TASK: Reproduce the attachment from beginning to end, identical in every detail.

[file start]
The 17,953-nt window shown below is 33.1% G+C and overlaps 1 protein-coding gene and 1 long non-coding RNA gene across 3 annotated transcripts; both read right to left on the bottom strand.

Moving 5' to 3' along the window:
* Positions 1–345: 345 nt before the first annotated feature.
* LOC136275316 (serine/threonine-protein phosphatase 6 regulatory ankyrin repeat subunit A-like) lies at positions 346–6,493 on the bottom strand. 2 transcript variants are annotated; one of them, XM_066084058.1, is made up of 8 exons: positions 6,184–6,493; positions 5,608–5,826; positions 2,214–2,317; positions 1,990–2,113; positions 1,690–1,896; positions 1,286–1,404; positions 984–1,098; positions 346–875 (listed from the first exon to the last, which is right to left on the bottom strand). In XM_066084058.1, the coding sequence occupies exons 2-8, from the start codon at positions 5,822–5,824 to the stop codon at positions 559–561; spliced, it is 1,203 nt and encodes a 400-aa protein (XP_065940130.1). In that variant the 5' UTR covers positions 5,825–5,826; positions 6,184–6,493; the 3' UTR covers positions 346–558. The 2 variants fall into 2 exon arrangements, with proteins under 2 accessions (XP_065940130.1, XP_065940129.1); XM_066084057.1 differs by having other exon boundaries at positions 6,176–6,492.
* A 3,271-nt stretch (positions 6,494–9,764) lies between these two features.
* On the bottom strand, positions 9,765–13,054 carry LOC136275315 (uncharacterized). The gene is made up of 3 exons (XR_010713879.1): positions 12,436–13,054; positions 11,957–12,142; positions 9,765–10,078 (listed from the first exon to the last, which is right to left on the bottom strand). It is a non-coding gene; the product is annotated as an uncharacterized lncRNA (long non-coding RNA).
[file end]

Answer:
The 17,953-nt window shown below is 33.1% G+C and overlaps 1 protein-coding gene and 1 long non-coding RNA gene across 3 annotated transcripts; both read right to left on the bottom strand.

Moving 5' to 3' along the window:
* Positions 1–345: 345 nt before the first annotated feature.
* LOC136275316 (serine/threonine-protein phosphatase 6 regulatory ankyrin repeat subunit A-like) lies at positions 346–6,493 on the bottom strand. 2 transcript variants are annotated; one of them, XM_066084058.1, is made up of 8 exons: positions 6,184–6,493; positions 5,608–5,826; positions 2,214–2,317; positions 1,990–2,113; positions 1,690–1,896; positions 1,286–1,404; positions 984–1,098; positions 346–875 (listed from the first exon to the last, which is right to left on the bottom strand). In XM_066084058.1, the coding sequence occupies exons 2-8, from the start codon at positions 5,822–5,824 to the stop codon at positions 559–561; spliced, it is 1,203 nt and encodes a 400-aa protein (XP_065940130.1). In that variant the 5' UTR covers positions 5,825–5,826; positions 6,184–6,493; the 3' UTR covers positions 346–558. The 2 variants fall into 2 exon arrangements, with proteins under 2 accessions (XP_065940130.1, XP_065940129.1); XM_066084057.1 differs by having other exon boundaries at positions 6,176–6,492.
* A 3,271-nt stretch (positions 6,494–9,764) lies between these two features.
* On the bottom strand, positions 9,765–13,054 carry LOC136275315 (uncharacterized). The gene is made up of 3 exons (XR_010713879.1): positions 12,436–13,054; positions 11,957–12,142; positions 9,765–10,078 (listed from the first exon to the last, which is right to left on the bottom strand). It is a non-coding gene; the product is annotated as an uncharacterized lncRNA (long non-coding RNA).